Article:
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Stranger to Stranger

The New York poet is as wryly funny and musically inventive as ever on his 13th solo LP

Paul Simon; Stranger to Stranger; Album; ReviewPaul Simon; Stranger to Stranger; Album; Review

Paul Simon is still restless after all these years, as he proves on his excellent new album, 'Stranger to Stranger.'

Myrna Suarez

Some recurring images on Paul Simon’s new LP: hospitals; insomnia; heaven and the after- life; riots and looting; a character called the Street Angel; wolves; love; God. Just some stuff in the head of a 74-year-old New Yorker, spun casually into art in that sagely, choirboy-cum-everymensch voice. Even Simon’s discourse on the word “motherfucker” – on the irresistible “Cool Papa Bell” – feels nearly Talmudic. “I think, yeah/ The word is ugly, all the same/ Ugly got a case to make,” he sings, pretty as a motherfucker.

That’s not even the funniest bit on Stranger to Stranger, a record that draws together nearly all of the man’s accrued vernacular with seeming effortlessness: the gentle folk of Simon and Garfunkel; the gospel flavor of There Goes Rhymin’ Simon; the percolating Afropop of Graceland; the samba fireworks from The Rhythm of the Saints; the vintage-sample flip ping of 2011’s So Beautiful or So What. His latest continues in the same vein; it’s as inviting, immaculately produced, jokey and unsettled a record as any he has ever made. His sophisticated feel for rhythm – always his secret weapon, even as a folkie – is in full force here, with beats by Italian Afrophile electronic musician Cristiano Crisci (a.k.a. Clap! Clap!) and his own varied, subtle vocal phrasing.

Stranger to Stranger’s comic high point comes straight out of the gate on “The Werewolf,” a tall tale about a middling Midwesterner whose wife kills him with a sushi knife, then shops for heavenly, or perhaps purgatorial, real estate. “Most obits are mixed reviews,” Simon notes. “Wristband” is similar, whimsical storytelling jumpcutting into something darker. It begins with an amusing enactment of a musician locked out of his own show. Suddenly, the title becomes a metaphor for class war: “The riots started slowly,” Simon sings soberly, “with the homeless and the lowly.” There’s no cheap resolution between the two elements; they just sit there, cognitive dissonance over boogaloo brass and a funky acoustic bass line.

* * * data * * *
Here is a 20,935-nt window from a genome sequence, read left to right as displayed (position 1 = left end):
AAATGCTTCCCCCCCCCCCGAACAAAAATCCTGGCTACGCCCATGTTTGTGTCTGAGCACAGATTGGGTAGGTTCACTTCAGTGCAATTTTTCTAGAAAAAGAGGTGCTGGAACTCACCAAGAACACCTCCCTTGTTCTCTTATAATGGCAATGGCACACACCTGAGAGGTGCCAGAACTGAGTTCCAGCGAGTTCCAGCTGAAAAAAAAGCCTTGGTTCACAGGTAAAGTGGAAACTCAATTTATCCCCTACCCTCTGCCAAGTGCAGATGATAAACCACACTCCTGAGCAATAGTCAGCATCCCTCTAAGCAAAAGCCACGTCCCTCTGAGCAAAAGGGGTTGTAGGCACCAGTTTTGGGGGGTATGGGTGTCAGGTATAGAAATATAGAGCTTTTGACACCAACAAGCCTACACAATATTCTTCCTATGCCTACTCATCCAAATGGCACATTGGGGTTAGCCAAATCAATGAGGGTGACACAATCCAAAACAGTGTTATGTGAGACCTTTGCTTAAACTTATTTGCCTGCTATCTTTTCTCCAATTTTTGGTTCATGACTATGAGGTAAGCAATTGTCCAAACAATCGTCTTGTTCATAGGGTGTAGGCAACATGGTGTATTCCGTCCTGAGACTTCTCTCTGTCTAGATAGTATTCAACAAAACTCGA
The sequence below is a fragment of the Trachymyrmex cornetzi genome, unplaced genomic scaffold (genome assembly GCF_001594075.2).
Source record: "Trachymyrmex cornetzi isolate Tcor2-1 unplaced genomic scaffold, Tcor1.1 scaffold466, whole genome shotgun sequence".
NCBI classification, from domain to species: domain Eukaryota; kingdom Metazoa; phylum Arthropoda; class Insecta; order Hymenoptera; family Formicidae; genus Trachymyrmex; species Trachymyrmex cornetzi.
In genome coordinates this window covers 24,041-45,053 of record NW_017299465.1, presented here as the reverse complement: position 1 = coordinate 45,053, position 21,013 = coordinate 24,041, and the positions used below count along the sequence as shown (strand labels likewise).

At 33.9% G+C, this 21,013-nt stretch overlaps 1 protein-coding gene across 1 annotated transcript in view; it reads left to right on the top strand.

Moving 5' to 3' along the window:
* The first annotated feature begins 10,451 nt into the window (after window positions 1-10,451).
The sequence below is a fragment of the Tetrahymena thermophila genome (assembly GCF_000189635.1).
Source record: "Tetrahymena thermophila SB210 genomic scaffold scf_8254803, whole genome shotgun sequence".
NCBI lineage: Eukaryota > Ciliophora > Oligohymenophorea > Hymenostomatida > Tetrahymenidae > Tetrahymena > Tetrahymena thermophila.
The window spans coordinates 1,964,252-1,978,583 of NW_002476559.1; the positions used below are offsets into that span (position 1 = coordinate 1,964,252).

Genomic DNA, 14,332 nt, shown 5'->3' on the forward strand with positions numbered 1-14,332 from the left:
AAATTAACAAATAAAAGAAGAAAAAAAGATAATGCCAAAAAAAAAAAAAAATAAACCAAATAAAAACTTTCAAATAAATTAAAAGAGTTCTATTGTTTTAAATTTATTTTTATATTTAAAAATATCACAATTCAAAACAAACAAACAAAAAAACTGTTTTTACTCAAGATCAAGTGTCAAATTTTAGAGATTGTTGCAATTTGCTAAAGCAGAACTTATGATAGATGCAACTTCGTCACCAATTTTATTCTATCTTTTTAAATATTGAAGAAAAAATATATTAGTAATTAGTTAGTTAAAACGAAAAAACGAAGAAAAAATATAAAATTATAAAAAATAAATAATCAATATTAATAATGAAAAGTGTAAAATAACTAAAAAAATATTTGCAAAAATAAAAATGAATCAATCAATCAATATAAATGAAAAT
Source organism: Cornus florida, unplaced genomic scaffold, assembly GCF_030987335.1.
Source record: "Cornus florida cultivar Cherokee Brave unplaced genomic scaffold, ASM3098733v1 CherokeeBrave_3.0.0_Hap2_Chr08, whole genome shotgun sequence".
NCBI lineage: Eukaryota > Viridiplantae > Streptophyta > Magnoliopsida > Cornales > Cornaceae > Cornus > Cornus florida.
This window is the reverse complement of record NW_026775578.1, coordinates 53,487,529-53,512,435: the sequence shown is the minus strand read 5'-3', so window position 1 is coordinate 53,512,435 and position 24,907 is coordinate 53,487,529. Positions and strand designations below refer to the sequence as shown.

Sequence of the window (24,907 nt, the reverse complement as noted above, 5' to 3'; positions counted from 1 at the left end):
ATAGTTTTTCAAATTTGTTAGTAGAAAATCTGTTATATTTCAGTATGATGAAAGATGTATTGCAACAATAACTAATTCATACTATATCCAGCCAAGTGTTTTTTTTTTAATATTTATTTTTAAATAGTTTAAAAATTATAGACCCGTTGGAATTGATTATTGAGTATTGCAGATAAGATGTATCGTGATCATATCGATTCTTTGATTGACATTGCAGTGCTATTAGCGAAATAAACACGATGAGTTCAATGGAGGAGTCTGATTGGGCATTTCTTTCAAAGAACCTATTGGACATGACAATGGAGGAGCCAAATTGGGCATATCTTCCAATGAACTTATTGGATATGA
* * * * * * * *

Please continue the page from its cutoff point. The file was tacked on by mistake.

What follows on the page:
As on most of his recordings, Simon explores new musical territory alongside the familiar. Besides Clap! Clap!’s earthy grooves, he draws on the sounds of iconoclastic avant-garde composer Harry Partch. On the final track, “Insomniac’s Lullaby,” cloud-chamber bowls, chromelodeon, zoomoozophone and bowed marimba pullulate like cosmic carpenter ants beneath Simon’s acoustic guitar and voice, as he sings of lying alone in bed with his fears. “We’ll eventually all fall asleep,” Simon concludes – true, of course, in both the immediate and existential sense. It’s a grace-note glimpse of the infinite, from a man who seems in no rush to get there.

In This Article: Paul Simon


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